However, it still raised the dissatisfaction of some creators, who do not want their work to be “pinned” and hosted on Pinterest. The criticisms has motivated Pinterest to offer an opt-out code that allowed webmasters to bar the content from being “pinned”; unfortunately, it could not be applied to all sites (Bailey, 2021). Also, there are users who create new Pins by downloading then re-uploading others’ works without permission.
According to Pinterest’s copyright policy, which complies with Digital Millennium Copyright Act, copyright owners who find their copyright infringed can visit the Copyright page and fill out a complaint form to submit a removal notice (Pinterest, 2021). Beyond this basic, inefficient approach, Pinterest had not come up with any new solution for years. At the same time, many other content-sharing platforms have designed automated systems, such as the “Content ID”, for detecting and preventing copyright infringement at the time of posting, with YouTube being a role model of this (Suzor, 2019).
Half a year ago, Pinterest finally launched its Content Claiming Portal, through which copyright owners can fill out an application form, and if approved, they can submit original content and select how it can be used on Pinterest from three choices: Mine Only, Website Only, Block All (Bailey, 2021). Compared with other mature Content ID, this system has more limitations and fewer options in this early period, with its ability to detect modified content being not clear (Bailey, 2021). We look forward to seeing this change develop in the future.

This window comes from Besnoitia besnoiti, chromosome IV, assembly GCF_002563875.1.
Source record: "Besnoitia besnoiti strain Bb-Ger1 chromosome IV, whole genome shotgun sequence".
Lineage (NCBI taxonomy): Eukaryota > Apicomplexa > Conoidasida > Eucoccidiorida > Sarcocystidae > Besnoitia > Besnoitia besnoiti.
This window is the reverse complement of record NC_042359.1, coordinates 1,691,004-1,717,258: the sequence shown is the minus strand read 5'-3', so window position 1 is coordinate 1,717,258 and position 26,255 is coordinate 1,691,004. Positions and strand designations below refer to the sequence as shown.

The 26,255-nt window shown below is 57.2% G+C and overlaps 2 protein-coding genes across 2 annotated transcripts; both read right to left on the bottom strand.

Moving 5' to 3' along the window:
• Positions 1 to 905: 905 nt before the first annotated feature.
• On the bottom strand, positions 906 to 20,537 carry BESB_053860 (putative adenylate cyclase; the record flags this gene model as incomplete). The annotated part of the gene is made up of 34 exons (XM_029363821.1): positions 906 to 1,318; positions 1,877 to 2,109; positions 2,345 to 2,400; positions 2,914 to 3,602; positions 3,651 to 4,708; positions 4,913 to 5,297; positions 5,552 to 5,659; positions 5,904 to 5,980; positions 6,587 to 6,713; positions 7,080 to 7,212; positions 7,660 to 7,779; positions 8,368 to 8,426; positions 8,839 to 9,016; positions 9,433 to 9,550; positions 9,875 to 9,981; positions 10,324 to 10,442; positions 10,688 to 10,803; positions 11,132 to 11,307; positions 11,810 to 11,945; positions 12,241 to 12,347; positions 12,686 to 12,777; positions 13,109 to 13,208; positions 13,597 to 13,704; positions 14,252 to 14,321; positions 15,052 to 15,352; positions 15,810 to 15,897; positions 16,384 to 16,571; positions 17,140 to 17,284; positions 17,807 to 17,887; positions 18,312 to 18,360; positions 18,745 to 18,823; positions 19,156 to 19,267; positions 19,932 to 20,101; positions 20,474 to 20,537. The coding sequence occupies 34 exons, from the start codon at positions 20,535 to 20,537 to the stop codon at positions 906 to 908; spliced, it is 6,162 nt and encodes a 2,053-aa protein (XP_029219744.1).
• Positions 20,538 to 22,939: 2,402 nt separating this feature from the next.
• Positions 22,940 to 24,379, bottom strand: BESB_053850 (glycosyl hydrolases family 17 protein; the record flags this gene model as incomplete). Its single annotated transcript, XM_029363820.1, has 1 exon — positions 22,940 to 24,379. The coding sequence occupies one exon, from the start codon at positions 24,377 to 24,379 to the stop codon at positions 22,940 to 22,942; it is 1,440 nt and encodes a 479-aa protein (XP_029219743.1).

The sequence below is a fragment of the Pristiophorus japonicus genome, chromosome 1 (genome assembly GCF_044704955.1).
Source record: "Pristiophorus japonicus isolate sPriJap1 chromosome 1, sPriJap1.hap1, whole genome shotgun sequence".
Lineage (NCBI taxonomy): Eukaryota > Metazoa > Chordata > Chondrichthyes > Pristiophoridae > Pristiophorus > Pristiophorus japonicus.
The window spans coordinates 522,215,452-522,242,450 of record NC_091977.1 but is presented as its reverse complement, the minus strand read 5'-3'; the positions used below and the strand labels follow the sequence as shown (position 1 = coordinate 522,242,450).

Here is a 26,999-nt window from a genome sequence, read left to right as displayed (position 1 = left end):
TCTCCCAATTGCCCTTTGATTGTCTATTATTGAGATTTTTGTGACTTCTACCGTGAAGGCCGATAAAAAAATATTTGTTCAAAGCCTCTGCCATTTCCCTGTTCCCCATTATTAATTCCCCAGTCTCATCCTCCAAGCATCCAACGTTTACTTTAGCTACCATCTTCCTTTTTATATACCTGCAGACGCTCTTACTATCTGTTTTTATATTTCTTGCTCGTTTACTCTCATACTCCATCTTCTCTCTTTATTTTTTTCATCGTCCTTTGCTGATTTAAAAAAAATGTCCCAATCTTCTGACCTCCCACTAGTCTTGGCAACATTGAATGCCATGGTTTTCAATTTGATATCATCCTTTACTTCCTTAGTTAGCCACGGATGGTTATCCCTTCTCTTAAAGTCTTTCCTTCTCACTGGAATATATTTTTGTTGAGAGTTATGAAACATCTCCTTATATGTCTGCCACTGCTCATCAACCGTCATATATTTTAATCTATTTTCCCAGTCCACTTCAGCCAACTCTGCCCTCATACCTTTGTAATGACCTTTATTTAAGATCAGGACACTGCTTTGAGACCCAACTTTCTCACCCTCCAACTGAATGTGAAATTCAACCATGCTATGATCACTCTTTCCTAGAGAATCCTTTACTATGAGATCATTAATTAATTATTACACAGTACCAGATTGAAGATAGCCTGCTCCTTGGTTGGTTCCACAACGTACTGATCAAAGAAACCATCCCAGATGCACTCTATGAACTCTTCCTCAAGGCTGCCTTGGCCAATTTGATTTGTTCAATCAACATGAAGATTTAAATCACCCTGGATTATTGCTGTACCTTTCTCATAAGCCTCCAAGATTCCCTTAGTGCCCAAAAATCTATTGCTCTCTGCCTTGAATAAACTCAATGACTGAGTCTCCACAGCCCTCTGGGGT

Widely-known internal issues within the company would also negatively impact the platform’s reputation and audience favorability. In June 2020, two black women who were Pinterest’ former employees spoke out against their experiences of racism when working for Pinterest (Paul, 2021). Later, Pinterest’s former chief operating officer Françoise filed a lawsuit against the company and published a blog post to expose the discriminatory, misogynistic work environment at Pinterest; hundreds of Pinterest employees went on a virtual walkout and signed a petition to show their support for these allegations (Neate, 2020).
In response, Pinterest’s CEO showed support for the Silenced No More Act that encourages transparency and expands protections for employees speaking out about workplace discrimination, and stated that Pinterest wanted every employee to feel safe, supported, and empowered to raise any concerns about their work experience (Paul, 2021). To actively create an equitable and inclusive workplace, the Special Committee of the Board has published more recommendations and started to implement them in 2021 (Pinterest, 2020).
A Final Note
With the above features, Pinterest is attracting more and more visual enthusiasts and advertisers, which helps it make profits. Also, Pinterest faces some issues, and the company has implemented some countermeasures but still have a long way to go.